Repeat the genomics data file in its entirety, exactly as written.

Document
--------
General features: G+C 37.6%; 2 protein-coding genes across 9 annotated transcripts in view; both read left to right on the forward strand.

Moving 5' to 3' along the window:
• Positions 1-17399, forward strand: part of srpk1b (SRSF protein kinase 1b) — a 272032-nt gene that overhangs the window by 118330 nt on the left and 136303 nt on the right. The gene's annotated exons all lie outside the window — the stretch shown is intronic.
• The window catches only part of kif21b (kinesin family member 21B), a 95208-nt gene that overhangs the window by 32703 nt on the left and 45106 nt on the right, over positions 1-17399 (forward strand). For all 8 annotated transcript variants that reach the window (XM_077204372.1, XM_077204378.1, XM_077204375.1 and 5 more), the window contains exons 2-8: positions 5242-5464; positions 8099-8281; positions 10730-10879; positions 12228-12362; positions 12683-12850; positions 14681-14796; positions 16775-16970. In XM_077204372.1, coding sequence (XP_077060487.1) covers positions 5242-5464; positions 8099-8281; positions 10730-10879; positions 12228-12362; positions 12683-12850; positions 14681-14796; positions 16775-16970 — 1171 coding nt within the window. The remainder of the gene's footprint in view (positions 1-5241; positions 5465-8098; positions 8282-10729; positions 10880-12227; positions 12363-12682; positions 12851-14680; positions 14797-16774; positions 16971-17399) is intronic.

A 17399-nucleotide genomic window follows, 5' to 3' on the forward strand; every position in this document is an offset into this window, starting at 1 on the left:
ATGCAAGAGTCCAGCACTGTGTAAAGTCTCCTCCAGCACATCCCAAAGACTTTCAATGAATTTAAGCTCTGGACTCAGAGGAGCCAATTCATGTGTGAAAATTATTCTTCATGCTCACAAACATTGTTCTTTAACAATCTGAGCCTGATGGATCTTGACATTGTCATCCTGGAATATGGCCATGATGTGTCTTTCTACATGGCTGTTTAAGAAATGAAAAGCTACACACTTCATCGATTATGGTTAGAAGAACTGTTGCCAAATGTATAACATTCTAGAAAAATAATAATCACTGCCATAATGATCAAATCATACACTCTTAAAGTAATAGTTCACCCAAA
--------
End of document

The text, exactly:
General features: G+C 37.6%; 2 protein-coding genes across 9 annotated transcripts in view; both read left to right on the forward strand.

Moving 5' to 3' along the window:
• Positions 1-17399, forward strand: part of srpk1b (SRSF protein kinase 1b) — a 272032-nt gene that overhangs the window by 118330 nt on the left and 136303 nt on the right. The gene's annotated exons all lie outside the window — the stretch shown is intronic.
• The window catches only part of kif21b (kinesin family member 21B), a 95208-nt gene that overhangs the window by 32703 nt on the left and 45106 nt on the right, over positions 1-17399 (forward strand). For all 8 annotated transcript variants that reach the window (XM_077204372.1, XM_077204378.1, XM_077204375.1 and 5 more), the window contains exons 2-8: positions 5242-5464; positions 8099-8281; positions 10730-10879; positions 12228-12362; positions 12683-12850; positions 14681-14796; positions 16775-16970. In XM_077204372.1, coding sequence (XP_077060487.1) covers positions 5242-5464; positions 8099-8281; positions 10730-10879; positions 12228-12362; positions 12683-12850; positions 14681-14796; positions 16775-16970 — 1171 coding nt within the window. The remainder of the gene's footprint in view (positions 1-5241; positions 5465-8098; positions 8282-10729; positions 10880-12227; positions 12363-12682; positions 12851-14680; positions 14797-16774; positions 16971-17399) is intronic.

A 17399-nucleotide genomic window follows, 5' to 3' on the forward strand; every position in this document is an offset into this window, starting at 1 on the left:
ATGCAAGAGTCCAGCACTGTGTAAAGTCTCCTCCAGCACATCCCAAAGACTTTCAATGAATTTAAGCTCTGGACTCAGAGGAGCCAATTCATGTGTGAAAATTATTCTTCATGCTCACAAACATTGTTCTTTAACAATCTGAGCCTGATGGATCTTGACATTGTCATCCTGGAATATGGCCATGATGTGTCTTTCTACATGGCTGTTTAAGAAATGAAAAGCTACACACTTCATCGATTATGGTTAGAAGAACTGTTGCCAAATGTATAACATTCTAGAAAAATAATAATCACTGCCATAATGATCAAATCATACACTCTTAAAGTAATAGTTCACCCAAA